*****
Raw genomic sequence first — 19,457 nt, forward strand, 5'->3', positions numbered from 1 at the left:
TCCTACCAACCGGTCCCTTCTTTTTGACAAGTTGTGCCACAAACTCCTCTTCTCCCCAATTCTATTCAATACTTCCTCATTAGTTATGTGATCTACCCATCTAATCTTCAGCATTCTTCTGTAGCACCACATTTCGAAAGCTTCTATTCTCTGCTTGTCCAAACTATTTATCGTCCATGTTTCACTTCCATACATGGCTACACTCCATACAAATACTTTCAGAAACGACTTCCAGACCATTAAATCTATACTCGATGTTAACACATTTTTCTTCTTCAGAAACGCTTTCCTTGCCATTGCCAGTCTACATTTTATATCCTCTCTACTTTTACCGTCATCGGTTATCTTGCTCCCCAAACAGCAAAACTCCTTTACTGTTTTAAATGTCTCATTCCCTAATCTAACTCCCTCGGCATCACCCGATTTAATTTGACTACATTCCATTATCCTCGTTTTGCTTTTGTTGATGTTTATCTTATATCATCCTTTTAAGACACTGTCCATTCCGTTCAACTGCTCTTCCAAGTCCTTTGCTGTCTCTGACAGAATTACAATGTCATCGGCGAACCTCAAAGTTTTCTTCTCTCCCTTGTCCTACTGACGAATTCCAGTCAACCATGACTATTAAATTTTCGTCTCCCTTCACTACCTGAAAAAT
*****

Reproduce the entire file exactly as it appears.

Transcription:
Raw genomic sequence first — 19,457 nt, forward strand, 5'->3', positions numbered from 1 at the left:
TCCTACCAACCGGTCCCTTCTTTTTGACAAGTTGTGCCACAAACTCCTCTTCTCCCCAATTCTATTCAATACTTCCTCATTAGTTATGTGATCTACCCATCTAATCTTCAGCATTCTTCTGTAGCACCACATTTCGAAAGCTTCTATTCTCTGCTTGTCCAAACTATTTATCGTCCATGTTTCACTTCCATACATGGCTACACTCCATACAAATACTTTCAGAAACGACTTCCAGACCATTAAATCTATACTCGATGTTAACACATTTTTCTTCTTCAGAAACGCTTTCCTTGCCATTGCCAGTCTACATTTTATATCCTCTCTACTTTTACCGTCATCGGTTATCTTGCTCCCCAAACAGCAAAACTCCTTTACTGTTTTAAATGTCTCATTCCCTAATCTAACTCCCTCGGCATCACCCGATTTAATTTGACTACATTCCATTATCCTCGTTTTGCTTTTGTTGATGTTTATCTTATATCATCCTTTTAAGACACTGTCCATTCCGTTCAACTGCTCTTCCAAGTCCTTTGCTGTCTCTGACAGAATTACAATGTCATCGGCGAACCTCAAAGTTTTCTTCTCTCCCTTGTCCTACTGACGAATTCCAGTCAACCATGACTATTAAATTTTCGTCTCCCTTCACTACCTGAAAAAT